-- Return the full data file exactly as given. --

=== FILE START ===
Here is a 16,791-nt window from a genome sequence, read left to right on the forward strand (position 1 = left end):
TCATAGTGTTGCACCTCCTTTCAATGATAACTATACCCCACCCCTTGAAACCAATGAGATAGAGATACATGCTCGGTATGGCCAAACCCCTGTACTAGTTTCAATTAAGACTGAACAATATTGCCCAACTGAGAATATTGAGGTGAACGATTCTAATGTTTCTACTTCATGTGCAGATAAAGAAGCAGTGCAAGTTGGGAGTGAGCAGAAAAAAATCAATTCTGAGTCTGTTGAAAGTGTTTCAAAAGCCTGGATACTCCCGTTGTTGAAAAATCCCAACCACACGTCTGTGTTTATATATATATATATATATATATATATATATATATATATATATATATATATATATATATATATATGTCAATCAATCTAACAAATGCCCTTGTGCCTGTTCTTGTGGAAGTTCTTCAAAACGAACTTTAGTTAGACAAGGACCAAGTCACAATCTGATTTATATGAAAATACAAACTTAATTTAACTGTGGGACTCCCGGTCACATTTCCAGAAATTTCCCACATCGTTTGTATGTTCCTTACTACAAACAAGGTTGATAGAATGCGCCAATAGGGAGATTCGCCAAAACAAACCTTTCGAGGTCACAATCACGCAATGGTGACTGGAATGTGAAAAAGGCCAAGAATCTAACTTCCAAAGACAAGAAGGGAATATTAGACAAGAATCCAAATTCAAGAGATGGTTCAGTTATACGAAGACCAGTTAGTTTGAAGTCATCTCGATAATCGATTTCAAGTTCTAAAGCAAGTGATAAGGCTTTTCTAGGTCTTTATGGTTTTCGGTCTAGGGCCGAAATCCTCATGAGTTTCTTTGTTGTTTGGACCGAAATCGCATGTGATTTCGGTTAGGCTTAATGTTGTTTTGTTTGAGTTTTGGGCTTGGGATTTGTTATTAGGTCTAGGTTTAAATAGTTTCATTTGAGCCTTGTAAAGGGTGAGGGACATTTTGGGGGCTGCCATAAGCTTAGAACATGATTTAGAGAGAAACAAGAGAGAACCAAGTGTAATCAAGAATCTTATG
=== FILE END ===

Here is a 16,791-nt window from a genome sequence, read left to right on the forward strand (position 1 = left end):
TCATAGTGTTGCACCTCCTTTCAATGATAACTATACCCCACCCCTTGAAACCAATGAGATAGAGATACATGCTCGGTATGGCCAAACCCCTGTACTAGTTTCAATTAAGACTGAACAATATTGCCCAACTGAGAATATTGAGGTGAACGATTCTAATGTTTCTACTTCATGTGCAGATAAAGAAGCAGTGCAAGTTGGGAGTGAGCAGAAAAAAATCAATTCTGAGTCTGTTGAAAGTGTTTCAAAAGCCTGGATACTCCCGTTGTTGAAAAATCCCAACCACACGTCTGTGTTTATATATATATATATATATATATATATATATATATATATATATATATATATATATATATATATATGTCAATCAATCTAACAAATGCCCTTGTGCCTGTTCTTGTGGAAGTTCTTCAAAACGAACTTTAGTTAGACAAGGACCAAGTCACAATCTGATTTATATGAAAATACAAACTTAATTTAACTGTGGGACTCCCGGTCACATTTCCAGAAATTTCCCACATCGTTTGTATGTTCCTTACTACAAACAAGGTTGATAGAATGCGCCAATAGGGAGATTCGCCAAAACAAACCTTTCGAGGTCACAATCACGCAATGGTGACTGGAATGTGAAAAAGGCCAAGAATCTAACTTCCAAAGACAAGAAGGGAATATTAGACAAGAATCCAAATTCAAGAGATGGTTCAGTTATACGAAGACCAGTTAGTTTGAAGTCATCTCGATAATCGATTTCAAGTTCTAAAGCAAGTGATAAGGCTTTTCTAGGTCTTTATGGTTTTCGGTCTAGGGCCGAAATCCTCATGAGTTTCTTTGTTGTTTGGACCGAAATCGCATGTGATTTCGGTTAGGCTTAATGTTGTTTTGTTTGAGTTTTGGGCTTGGGATTTGTTATTAGGTCTAGGTTTAAATAGTTTCATTTGAGCCTTGTAAAGGGTGAGGGACATTTTGGGGGCTGCCATAAGCTTAGAACATGATTTAGAGAGAAACAAGAGAGAACCAAGTGTAATCAAGAATCTTATG